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MLE estimator for mean always equal to the mean?

  1. Sep 2, 2015 #1
    Suppose you have a distribution ##p(x, \mu)##.
    You take a sample of n points ## (x_{1}...x_{n})## from independent and identical distributions of ##p(x, \mu)##.

    The maximum likelihood estimator (MLE) for the mean ## \mu ## is the value of ## \mu ## that maximizes the joint distribution ## \prod^{n}_{i = 1} p(x_{i},\mu) ##. It is easy to find using calculus.

    The sample mean is simply ## \frac{(x_{1}+x_{2}+...+x_{n})}{n} ##.
    It turns out that for Gaussian, Poisson, and Bernoulli distributions, the MLE estimator for the mean equals the sample mean. I was curious if this is the case for ALL distributions? If so, how would I prove this? If not, what is one distribution for which this isn't the case?


  2. jcsd
  3. Sep 2, 2015 #2


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    I would start by trying some stuff with the uniform distribution.
  4. Sep 3, 2015 #3

    Stephen Tashi

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    Consider a family of discrete densities defined by a parameter N that have the form p(X=N) = 0.5 p(X = N+1)= 0.5.

    Suppose we take 3 independent samples from such a distribution and get {2,2,2}.
  5. Sep 4, 2015 #4


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    You have noticed something special about so-called "exponential families". https://en.wikipedia.org/wiki/Exponential_family Many famous families of distributions are exponential families but there are also plenty of famous families of distributions which aren't.
  6. Sep 5, 2015 #5

    D H

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    Consider the distribution with pdf given by ##\frac 1 {\pi(1+x^2)}## for ##x \in \mathbb R##. This is the Cauchy distribution. Given a finite sample drawn from this distribution, you certainly can calculate ##\frac{\sum x_i} n##, but this has no meaning because this distribution does not have a mean. This is a pathological distribution. The mean and variance are undefined (do the integrals).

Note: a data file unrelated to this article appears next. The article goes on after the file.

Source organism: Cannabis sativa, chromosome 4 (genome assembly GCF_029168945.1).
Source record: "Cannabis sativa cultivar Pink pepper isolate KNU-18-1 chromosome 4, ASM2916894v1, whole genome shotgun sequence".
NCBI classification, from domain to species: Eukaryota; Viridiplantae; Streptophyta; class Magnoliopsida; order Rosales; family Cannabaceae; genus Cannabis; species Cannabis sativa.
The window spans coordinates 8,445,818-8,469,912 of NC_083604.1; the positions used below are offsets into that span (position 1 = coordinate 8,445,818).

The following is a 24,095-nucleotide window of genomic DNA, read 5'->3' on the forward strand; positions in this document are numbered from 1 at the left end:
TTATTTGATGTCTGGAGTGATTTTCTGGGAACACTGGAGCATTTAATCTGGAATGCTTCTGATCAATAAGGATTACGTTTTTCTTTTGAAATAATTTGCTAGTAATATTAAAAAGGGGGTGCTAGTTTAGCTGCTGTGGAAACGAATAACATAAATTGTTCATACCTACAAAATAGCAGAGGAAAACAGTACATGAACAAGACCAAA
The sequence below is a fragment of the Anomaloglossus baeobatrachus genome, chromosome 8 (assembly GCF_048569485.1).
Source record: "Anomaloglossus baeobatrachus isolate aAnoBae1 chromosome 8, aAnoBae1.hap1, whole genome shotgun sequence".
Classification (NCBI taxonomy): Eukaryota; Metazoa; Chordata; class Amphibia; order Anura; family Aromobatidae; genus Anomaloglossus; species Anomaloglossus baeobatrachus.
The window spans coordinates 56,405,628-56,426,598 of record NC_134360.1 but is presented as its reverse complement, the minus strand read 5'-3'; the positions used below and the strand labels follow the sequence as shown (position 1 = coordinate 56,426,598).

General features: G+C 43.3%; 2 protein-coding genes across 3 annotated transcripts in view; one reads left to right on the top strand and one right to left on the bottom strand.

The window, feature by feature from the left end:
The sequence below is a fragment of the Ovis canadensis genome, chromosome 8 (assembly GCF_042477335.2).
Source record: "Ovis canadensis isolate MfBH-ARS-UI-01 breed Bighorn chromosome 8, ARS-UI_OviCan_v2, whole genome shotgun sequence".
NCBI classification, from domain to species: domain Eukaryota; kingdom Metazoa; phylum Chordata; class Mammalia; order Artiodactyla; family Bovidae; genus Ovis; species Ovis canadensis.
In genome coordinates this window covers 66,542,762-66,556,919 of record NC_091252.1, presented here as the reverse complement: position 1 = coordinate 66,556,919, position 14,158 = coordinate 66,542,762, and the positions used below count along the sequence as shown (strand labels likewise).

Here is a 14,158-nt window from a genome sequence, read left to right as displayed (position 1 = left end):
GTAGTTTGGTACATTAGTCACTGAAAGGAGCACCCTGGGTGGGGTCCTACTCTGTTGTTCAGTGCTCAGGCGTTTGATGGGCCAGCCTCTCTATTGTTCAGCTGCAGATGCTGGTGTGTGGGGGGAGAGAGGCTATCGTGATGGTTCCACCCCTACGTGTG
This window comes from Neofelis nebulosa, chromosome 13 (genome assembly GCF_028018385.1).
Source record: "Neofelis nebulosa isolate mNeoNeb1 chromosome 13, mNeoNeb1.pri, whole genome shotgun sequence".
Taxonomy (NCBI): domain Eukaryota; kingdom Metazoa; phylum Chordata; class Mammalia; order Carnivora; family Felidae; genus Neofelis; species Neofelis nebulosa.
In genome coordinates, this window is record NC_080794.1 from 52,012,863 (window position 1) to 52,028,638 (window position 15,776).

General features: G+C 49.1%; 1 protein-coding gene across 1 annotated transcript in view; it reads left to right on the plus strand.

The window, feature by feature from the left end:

7. Sep 5, 2015 #6


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    My example would be the Laplace distribution aka double exponential (warning: there are more distributions with the same name) with pdf given by exp(-|x - mu|)/2. The mean is well-defined and it's mu. The mle based on a sample of size n is the median (the middle observation if n is odd, and anything between the two middle observations if n is even).

    To bring the Cauchy distribution into the story, we should make it a one-parameter distribution with pdf proportional to 1 /(1 + (x - mu)^2). Now we have a family of distributions depending on mu. The parameter mu is the centre of symmetry of these distributions but indeed they do not have an expectation value (nor a variance). But the mle, based on a sample of size n from this distribution, is for large n the best you can possibly do. You must look out for local maxima then. There is a theorem that for large n there will be one "good" global maximum of the likelihood, and a Poisson (1) distributed number of "bad" local maxima.
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